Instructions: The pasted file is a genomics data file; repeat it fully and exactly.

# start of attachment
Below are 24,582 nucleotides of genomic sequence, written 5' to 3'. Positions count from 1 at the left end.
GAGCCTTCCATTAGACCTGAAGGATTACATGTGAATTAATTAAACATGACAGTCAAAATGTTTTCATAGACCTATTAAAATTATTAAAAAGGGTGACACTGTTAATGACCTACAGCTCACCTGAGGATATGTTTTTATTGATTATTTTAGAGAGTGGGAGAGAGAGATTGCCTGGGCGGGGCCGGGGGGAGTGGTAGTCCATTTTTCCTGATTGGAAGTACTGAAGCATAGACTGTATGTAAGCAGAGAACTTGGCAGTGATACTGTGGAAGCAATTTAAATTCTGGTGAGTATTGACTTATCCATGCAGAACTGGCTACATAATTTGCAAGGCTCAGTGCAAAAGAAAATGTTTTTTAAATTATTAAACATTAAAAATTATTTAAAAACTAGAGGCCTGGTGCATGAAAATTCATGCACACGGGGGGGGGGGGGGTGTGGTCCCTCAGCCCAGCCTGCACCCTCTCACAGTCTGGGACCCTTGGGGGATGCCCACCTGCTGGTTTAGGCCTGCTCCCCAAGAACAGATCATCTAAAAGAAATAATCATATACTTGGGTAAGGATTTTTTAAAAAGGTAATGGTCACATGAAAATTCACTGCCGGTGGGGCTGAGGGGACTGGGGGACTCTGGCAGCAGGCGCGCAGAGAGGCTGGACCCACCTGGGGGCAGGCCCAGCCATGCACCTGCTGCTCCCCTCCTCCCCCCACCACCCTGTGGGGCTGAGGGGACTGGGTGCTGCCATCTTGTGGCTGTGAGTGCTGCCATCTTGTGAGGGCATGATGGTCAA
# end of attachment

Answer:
Below are 24,582 nucleotides of genomic sequence, written 5' to 3'. Positions count from 1 at the left end.
GAGCCTTCCATTAGACCTGAAGGATTACATGTGAATTAATTAAACATGACAGTCAAAATGTTTTCATAGACCTATTAAAATTATTAAAAAGGGTGACACTGTTAATGACCTACAGCTCACCTGAGGATATGTTTTTATTGATTATTTTAGAGAGTGGGAGAGAGAGATTGCCTGGGCGGGGCCGGGGGGAGTGGTAGTCCATTTTTCCTGATTGGAAGTACTGAAGCATAGACTGTATGTAAGCAGAGAACTTGGCAGTGATACTGTGGAAGCAATTTAAATTCTGGTGAGTATTGACTTATCCATGCAGAACTGGCTACATAATTTGCAAGGCTCAGTGCAAAAGAAAATGTTTTTTAAATTATTAAACATTAAAAATTATTTAAAAACTAGAGGCCTGGTGCATGAAAATTCATGCACACGGGGGGGGGGGGGGTGTGGTCCCTCAGCCCAGCCTGCACCCTCTCACAGTCTGGGACCCTTGGGGGATGCCCACCTGCTGGTTTAGGCCTGCTCCCCAAGAACAGATCATCTAAAAGAAATAATCATATACTTGGGTAAGGATTTTTTAAAAAGGTAATGGTCACATGAAAATTCACTGCCGGTGGGGCTGAGGGGACTGGGGGACTCTGGCAGCAGGCGCGCAGAGAGGCTGGACCCACCTGGGGGCAGGCCCAGCCATGCACCTGCTGCTCCCCTCCTCCCCCCACCACCCTGTGGGGCTGAGGGGACTGGGTGCTGCCATCTTGTGGCTGTGAGTGCTGCCATCTTGTGAGGGCATGATGGTCAA